Scienctific Evidence That Everyone Should Grow Up with Pets
Scienctific Evidence That Everyone Should Grow Up with Pets

Finally, Scientific Evidence That Proves Everyone Should Grow Up with Pets

Studies have shown that children raised with animals in their homes are healthier, both physically and emotionally.
April 9, 2017
6 mins read

Wagging for Wellness

Studies have shown that children raised with animals in their homes are healthier, both physically and emotionally.

By Shannon Mondesir, Brooklyn College

Pets are the best friends that a student could ask for, because they’re always there for you.

If you’re angry with your parents, perhaps you rant to your cat who lounges in your arms while you stroke its back, the soft fur calming you down as you go on and on about the unfairness of it all. When you were rejected from a graduate program at your dream school, maybe you cried to your big, fluffy Golden Retriever who is more than happy to press itself against you as you dampen its fur with your tears. When you’re full of stress and anxiety, riding your horse may easily get your mind off of things.

Roughly sixty-two percent of U.S. households own a pet of any kind, whether it be the traditional dog or cat, or the more eccentric route of snakes and African-native fish. Despite whatever specific pet you have, sympathy must be given to those without any pets, because to not have an animal to love or to love you is a disadvantage.

Scienctific Evidence That Everyone Should Grow Up with Pets
Image via Rebloggypets,

Most people agree that animals are a blessing in disguise. To seal this claim, studies have been done to further the debate as to why pets are a necessity, and here are the reasons why.

1. Companions Foster Compassion

These terms go hand in hand; they both mean to understand and care about the feelings of others. Growing up with an animal, a living being unlike humans because of their lack of speech and general physical differences, helps raise your level of compassion because you now have a living being that depends on you to survive.

Along with companionship comes responsibility, as domesticating cats and dogs results in them in turn relying on their human caretakers, namely their owners, to keep them alive.

Having an animal to care for draws your selfishness unconsciously from “I care about me and only me” to “Oh no, Mittens doesn’t have any more cat food!” thus enabling compassion, not only onto your animal, but perhaps at some point in the future to beings of your own species. Famous philosopher John Locke suggested that every child have an animal in order for them to grow up loving all creatures.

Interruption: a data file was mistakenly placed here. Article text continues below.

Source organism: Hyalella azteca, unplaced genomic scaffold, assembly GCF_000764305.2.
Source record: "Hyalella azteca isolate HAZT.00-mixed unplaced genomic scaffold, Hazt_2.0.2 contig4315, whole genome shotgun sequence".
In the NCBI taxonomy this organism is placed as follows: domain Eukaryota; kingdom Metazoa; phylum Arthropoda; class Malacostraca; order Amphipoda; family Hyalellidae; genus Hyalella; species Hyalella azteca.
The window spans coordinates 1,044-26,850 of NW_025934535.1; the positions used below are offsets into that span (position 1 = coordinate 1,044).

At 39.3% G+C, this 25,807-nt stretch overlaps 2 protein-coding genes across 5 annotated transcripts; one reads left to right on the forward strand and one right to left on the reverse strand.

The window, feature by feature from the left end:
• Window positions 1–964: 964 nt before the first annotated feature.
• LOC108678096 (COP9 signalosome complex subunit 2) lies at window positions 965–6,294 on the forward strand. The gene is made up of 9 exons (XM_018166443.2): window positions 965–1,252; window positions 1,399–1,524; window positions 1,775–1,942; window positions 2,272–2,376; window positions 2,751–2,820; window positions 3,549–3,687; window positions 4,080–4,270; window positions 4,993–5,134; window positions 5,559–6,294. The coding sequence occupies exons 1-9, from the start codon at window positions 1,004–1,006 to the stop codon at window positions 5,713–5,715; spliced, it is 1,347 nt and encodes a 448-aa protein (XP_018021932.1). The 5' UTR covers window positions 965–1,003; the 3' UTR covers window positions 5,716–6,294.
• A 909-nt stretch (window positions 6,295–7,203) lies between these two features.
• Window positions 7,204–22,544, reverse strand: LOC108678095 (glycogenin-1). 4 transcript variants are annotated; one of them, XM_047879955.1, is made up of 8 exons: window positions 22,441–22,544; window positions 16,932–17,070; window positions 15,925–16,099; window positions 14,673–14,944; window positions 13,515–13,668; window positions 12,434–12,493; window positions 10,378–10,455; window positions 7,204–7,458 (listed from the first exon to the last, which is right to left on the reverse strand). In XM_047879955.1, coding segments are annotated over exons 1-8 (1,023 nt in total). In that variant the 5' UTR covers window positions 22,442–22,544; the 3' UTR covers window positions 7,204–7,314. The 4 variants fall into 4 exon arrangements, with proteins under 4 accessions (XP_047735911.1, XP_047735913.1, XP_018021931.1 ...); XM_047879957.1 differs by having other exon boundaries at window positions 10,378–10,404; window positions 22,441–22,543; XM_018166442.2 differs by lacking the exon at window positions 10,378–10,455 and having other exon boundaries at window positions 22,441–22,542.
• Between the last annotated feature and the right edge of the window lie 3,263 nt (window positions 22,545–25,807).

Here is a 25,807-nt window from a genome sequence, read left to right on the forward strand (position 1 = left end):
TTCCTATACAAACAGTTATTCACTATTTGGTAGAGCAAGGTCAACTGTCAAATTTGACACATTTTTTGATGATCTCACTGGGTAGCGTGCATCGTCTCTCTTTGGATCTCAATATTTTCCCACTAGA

2. Health Benefits

You might think that owning an animal might arouse allergies or sicknesses, especially for those who don’t believe in owning one for that reason. On the contrary, there are actually many studies that attest to animals improving your health and preventing any allergies that you may have growing up. There was a study by the “Pediatrics” journal that claimed that living with a dog during your first year of life can improve your immune system by 31 percent.

Another study done by a pediatrician in Georgia gathered large groups of babies and studied them up to the age of seven, and concluded that children who are exposed to two or more dogs or cats are less than half as likely to develop common allergies as kids who do not have pets

Armed with this information, now you can approach your parents and blame your many allergies on them for not allowing you to have a pet that may have prevented your susceptibility from ever cultivating.

3. Depression and Anxiety

How many people are lonely, may not have many friends or have only a few that they feel comfortable talking to about their problems? Having a pet is great because, unlike human beings, they cannot respond or judge you for anything you might have to say. You can hold onto your pet (if they allow you) and talk their ears off about everything that you wish to say to someone. Though they may not understand what you’re saying, their presence is enough and that means a lot to those suffering from depression or loneliness.

It has been shown that having a pet raises levels of serotonin and dopamine, both neurotransmitters that contribute to a certain level of depression if low. Pets reduce stress and anxiety levels and, honestly, all of that aside, simply nothing beats a companion whose love radiates off of them when they’re around you.

Now, if you haven’t grown up with a pet, does this mean you are a depressed, angry lunatic? Not really. However, when or if you ever become a parent one day, consider the benefits of having your children grow up with another animal.

This isn’t a cookie-cutter, end-all-be-all recipe for the perfect children just because they have a pet, but with all these studies on how pets can benefit not only the physical but mental state of a child, it’s definitely something to think about.

Shannon Mondesir, Brooklyn College

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